In Flourish: A Visionary New Understanding of Happiness and Well-being, Martin  Seligman, a psychologist and one of the pioneers in the field of positive psychology, builds on (and explains the weaknesses of) his work on “authentic happiness theory,” refining it into what he calls well-being theory. Seligman writes, “I used to think that the topic of positive psychology was happiness, that the gold standard for measuring happiness was life satisfaction, and that the goal of positive psychology was to increase life satisfaction. I now think that the topic of positive psychology is well-being, that the gold standard for measuring well-being is flourishing, and that the goal of positive psychology is to increase flourishing.” 

In Flourish, Seligman adds two more elements (Relationships and Achievement) to the three elements already named in authentic happiness theory (remember them by using the mnemonic PERMA):

  • Positive emotion (of which happiness and life satisfaction are all aspects)
  • Engagement (flow)
  • Relationships
  • Meaning
  • Achievement 
Each of these elements contributes to well-being without defining it.  Some are measured subjectively and others are measured objectively. Seligman added these additional dimensions because he feels that “life satisfaction holds too privileged a place in the measure of happiness” because “how much life satisfaction people report is itself determined by how good we feel at the very moment we are asked the question.” Many people who lack a natural cheerfulness may have more engagement and meaning in their lives than those who are more outwardly “happy.”

Flourish is an interesting book, and though it’s more theory than practical application, it does contain some interactive exercises (I mentioned one of them here). The book also contains a bit of history of positive psychology and Seligman’s career, as well as a defense of positive psychology against critics.

What I took from the book was the idea that well-being was a broader, richer concept than simple “happiness,” and that you can have well-being without constantly feeling cheerful or “happy.” I don’t believe it’s possible—or even desirable—to feel happy all the time. I do, however, feel that pursing the elements of PERMA will help you build a more deeply satisfying—and, yes, happier—life.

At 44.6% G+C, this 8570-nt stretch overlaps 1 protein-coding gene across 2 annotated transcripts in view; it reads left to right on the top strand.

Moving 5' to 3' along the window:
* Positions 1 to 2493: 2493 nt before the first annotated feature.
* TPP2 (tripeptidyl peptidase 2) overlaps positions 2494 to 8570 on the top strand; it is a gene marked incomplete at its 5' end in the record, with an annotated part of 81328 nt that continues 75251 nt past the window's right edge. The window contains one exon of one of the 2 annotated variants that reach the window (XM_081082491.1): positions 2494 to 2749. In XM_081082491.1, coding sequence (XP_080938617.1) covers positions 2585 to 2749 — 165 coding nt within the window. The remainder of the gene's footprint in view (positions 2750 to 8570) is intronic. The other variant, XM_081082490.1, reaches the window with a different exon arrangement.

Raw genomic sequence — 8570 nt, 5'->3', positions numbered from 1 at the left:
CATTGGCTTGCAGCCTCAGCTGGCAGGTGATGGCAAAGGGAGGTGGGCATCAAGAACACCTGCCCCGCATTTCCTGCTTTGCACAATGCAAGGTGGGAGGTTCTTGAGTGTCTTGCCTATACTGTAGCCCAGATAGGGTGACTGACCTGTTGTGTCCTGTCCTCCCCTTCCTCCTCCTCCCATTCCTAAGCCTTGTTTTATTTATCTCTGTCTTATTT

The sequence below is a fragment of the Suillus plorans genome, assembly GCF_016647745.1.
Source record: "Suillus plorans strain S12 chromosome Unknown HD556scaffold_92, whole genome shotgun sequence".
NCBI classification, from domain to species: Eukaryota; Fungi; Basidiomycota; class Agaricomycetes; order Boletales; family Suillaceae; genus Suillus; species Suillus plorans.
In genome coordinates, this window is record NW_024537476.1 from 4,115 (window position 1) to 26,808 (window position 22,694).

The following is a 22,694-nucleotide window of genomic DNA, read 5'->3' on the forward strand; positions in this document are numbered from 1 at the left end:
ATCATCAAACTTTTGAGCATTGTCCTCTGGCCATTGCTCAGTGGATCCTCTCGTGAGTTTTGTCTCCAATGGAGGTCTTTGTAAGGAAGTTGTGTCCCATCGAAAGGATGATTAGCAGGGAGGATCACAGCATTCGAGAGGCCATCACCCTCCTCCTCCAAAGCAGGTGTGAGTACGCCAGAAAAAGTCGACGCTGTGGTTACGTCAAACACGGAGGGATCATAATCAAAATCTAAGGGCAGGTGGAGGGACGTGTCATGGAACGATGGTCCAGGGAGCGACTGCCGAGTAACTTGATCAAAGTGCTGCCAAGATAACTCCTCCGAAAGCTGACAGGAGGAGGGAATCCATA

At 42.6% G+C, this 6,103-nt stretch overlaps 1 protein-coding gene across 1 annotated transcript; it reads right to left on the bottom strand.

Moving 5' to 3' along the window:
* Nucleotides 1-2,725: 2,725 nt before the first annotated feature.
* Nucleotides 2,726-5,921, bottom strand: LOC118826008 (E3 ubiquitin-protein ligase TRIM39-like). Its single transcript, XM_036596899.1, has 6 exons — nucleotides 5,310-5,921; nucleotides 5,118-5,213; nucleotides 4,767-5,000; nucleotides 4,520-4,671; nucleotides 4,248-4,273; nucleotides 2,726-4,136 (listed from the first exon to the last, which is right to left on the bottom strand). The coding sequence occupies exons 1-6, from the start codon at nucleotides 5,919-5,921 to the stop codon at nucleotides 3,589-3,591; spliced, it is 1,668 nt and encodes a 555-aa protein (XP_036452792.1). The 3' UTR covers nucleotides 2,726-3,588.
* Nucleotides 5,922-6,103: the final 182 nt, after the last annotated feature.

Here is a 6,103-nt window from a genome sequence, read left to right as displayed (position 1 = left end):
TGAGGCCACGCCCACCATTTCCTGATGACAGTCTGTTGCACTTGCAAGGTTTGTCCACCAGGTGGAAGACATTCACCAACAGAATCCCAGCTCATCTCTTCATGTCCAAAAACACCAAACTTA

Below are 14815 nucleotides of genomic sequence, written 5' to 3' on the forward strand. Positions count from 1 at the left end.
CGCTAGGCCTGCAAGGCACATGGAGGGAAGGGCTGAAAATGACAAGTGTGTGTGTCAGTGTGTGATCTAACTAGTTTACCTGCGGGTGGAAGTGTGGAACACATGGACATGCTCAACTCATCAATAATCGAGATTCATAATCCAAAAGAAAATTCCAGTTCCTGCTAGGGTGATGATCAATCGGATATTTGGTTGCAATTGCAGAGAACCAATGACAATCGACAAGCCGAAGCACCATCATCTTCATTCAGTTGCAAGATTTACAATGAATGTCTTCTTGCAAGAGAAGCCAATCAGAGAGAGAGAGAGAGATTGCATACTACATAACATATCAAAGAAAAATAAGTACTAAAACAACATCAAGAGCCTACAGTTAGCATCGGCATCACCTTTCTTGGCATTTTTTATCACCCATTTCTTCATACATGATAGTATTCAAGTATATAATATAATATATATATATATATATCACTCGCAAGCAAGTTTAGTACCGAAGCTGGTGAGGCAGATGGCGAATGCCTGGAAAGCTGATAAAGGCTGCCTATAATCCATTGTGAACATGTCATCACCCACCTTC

Leonie Dawson

The Real World

January 15, 2014

“What you think ‘the real world’ is is composed directly of the stuff you see and read. If you choose to read awful things, you’re going to think you live in an awful world.”
—Leonie Dawson


Some of My Best Teachers Have Four Legs

January 13, 2014

“Everything natural—every flower, tree, and animal—has important lessons to teach us if we would only stop, look, and listen.”—Eckhart Tolle

I’ve had various pets nearly all my life. Aside from their cuteness and cuddleability, pets can be expert teachers of life lessons (and if you doubt me, check out the delightful book Guardians of Being). Currently, I have one elderly dog, a “teenage” kitten, and a middle-aged horse. They’ve taught me many, many things (including don’t wear any clothes to the barn you’re not prepared to ruin, and no, the kitchen counter is not tall enough to keep food away from either the kitten OR the dog…). 

Here are a few of my favorite life lessons from my pets:

From Prudy:

There is a time for play and a time for cuddling. Know your priorities and stick to them.

The world is to be explored.

Like everyone until they prove unlikable.

Assume everyone likes you until proven otherwise.

From Scout:

Do everything joyfully: get up in the morning, go to bed at night, eat, announce your presence to the world.